Glossary: cognitive apprenticeship

From: A. Collins, J. S. Brown, & S. E. Newman (1989). “Cognitive apprenticeship: Teaching the crafts of reading, writing, and mathematics.” In L. B. Resnick (Ed.), Knowing, learning, and instruction: Essays in honor of Robert Glaser. Pp. 453-494. http://mathforum.org/~sarah/Discussion.Sessions/Collins.html

Effective teachers “involve” students in learning as apprentices: they work alongside students and/or set up situations that will cause students to begin to work on problems even before fully understanding them. A key aspect of an “apprenticeship” approach to teaching involves breaking the problem into parts so that students are challenged to master as much of a task as they are ready to handle. In addition, teachers are encouraged to provide students with varying kinds of practice situations before moving on to more challenging tasks, allowing an understanding that surpasses the use of formulas.

From: A. Collins, J. S. Brown, & S. E. Newman (1989). “Cognitive apprenticeship: Teaching the crafts of reading, writing, and mathematics.” In L. B. Resnick (Ed.), Knowing, learning, and instruction: Essays in honor of Robert Glaser. Pp. 453-494. http://mathforum.org/~sarah/Discussion.Sessions/Collins.html

Only in the last century, and only in industrialized nations, has formal schooling emerged as a widespread method of educating the young. Before schools appeared, apprenticeship was the most common means of learning and was used to transmit the knowledge required for expert practice in fields from painting and sculpting to medicine and law. Even today, many complex and important skills, such as those required for language use and social interaction, are learned informally through apprenticeship-like methods–that is, methods not involving didactic teaching, but observation, coaching, and successive approximation (453).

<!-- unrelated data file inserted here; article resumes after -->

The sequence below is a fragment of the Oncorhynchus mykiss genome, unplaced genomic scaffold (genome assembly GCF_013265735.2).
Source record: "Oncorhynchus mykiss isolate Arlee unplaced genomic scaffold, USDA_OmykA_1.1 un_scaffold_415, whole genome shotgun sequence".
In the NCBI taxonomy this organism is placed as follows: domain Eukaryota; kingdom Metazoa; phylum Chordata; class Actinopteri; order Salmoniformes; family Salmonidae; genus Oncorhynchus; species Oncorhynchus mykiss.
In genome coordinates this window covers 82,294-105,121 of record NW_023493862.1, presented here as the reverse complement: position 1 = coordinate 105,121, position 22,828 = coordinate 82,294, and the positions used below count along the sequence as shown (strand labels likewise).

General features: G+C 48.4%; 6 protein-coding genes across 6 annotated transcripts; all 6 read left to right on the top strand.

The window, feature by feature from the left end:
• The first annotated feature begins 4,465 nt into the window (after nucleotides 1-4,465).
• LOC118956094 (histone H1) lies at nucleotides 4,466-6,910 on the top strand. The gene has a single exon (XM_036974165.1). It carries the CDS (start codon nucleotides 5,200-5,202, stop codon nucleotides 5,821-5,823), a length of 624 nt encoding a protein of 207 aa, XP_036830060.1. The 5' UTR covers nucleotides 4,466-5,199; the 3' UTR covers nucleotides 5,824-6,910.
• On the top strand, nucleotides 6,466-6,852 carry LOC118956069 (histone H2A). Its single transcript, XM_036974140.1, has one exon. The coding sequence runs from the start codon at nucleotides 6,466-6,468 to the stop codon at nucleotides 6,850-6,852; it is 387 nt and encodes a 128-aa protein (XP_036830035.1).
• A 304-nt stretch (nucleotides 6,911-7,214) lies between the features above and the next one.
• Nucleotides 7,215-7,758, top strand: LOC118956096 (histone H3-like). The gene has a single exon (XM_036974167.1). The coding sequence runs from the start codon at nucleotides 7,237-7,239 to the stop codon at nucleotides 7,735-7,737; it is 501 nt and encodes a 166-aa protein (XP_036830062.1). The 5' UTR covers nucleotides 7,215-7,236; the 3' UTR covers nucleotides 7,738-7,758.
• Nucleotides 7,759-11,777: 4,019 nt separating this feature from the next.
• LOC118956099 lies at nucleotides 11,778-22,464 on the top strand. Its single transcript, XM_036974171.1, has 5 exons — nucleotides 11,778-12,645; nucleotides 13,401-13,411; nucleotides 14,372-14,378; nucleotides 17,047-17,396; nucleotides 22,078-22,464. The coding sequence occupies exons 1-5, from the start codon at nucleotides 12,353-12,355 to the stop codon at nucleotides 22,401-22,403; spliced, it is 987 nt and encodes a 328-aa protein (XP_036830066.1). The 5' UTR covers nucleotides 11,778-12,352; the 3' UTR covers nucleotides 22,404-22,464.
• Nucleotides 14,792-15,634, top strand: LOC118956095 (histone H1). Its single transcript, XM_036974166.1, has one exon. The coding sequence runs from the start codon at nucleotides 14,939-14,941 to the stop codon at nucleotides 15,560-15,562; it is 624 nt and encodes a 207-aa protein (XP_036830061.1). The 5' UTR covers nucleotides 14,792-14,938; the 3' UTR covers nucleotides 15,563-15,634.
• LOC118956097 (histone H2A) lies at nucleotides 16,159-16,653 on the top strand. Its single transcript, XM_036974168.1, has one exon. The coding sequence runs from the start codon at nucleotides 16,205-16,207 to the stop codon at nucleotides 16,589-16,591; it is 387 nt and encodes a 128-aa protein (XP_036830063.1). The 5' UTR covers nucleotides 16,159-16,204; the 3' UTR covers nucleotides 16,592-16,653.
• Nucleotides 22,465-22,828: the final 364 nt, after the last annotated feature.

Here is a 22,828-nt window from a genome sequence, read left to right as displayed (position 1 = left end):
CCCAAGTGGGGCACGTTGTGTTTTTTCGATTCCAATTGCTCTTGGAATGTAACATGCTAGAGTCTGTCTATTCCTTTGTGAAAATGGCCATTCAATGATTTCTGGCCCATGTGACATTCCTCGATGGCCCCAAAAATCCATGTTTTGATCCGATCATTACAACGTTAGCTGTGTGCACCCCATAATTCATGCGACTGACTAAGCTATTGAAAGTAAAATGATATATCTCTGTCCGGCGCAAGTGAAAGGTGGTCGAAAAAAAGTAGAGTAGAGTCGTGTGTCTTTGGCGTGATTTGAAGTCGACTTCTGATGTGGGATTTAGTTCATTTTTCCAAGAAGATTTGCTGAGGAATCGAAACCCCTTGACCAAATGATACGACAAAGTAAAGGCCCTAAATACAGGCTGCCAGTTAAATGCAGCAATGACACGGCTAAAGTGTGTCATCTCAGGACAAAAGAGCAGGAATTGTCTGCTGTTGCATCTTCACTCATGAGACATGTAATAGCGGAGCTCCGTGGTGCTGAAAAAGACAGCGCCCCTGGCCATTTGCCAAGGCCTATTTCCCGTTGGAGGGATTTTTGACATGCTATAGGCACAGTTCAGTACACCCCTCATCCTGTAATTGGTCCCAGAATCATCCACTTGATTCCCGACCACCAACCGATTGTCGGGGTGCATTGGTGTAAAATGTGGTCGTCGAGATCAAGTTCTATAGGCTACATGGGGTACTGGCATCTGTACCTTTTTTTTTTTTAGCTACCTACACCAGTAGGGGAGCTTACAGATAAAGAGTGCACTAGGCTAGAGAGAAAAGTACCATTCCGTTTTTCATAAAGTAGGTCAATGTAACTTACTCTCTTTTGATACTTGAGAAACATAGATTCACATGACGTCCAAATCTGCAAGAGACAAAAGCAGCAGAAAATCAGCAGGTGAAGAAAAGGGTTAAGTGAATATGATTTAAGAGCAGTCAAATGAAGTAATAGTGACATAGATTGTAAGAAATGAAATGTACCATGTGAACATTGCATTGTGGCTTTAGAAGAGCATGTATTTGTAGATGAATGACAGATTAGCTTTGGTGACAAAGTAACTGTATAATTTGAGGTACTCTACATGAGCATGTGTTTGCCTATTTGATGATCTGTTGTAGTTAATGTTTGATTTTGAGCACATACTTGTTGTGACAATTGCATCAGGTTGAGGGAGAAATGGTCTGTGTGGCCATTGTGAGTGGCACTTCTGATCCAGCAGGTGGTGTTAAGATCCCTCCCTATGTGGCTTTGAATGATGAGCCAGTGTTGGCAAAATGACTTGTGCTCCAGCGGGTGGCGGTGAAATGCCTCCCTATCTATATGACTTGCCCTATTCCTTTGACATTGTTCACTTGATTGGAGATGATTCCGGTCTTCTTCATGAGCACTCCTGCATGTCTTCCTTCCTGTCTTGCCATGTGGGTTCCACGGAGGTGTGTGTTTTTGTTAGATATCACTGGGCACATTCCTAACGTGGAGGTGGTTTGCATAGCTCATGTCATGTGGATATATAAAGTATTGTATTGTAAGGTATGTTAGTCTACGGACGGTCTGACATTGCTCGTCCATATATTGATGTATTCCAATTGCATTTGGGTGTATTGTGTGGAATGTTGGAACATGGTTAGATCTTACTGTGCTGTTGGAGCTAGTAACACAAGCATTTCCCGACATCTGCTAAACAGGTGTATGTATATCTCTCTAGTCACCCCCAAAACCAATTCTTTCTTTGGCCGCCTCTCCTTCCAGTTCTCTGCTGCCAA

Cognitive apprenticeship, as we envision it, differs from traditional apprenticeship in that the tasks and problems are chosen to illustrate the power of certain techniques or methods, to give students practice in applying these methods in diverse settings, and to increase the complexity of tasks slowly, so that component skills and models can be integrated (459).

Drawing students into a culture of expert practice in cognitive domains involves teaching them how to ‘think like experts.’ The focus of much current cognitive research is to understand better what is really meant by such a goal and to find ways to communicate more effectively about the processes involved (488).


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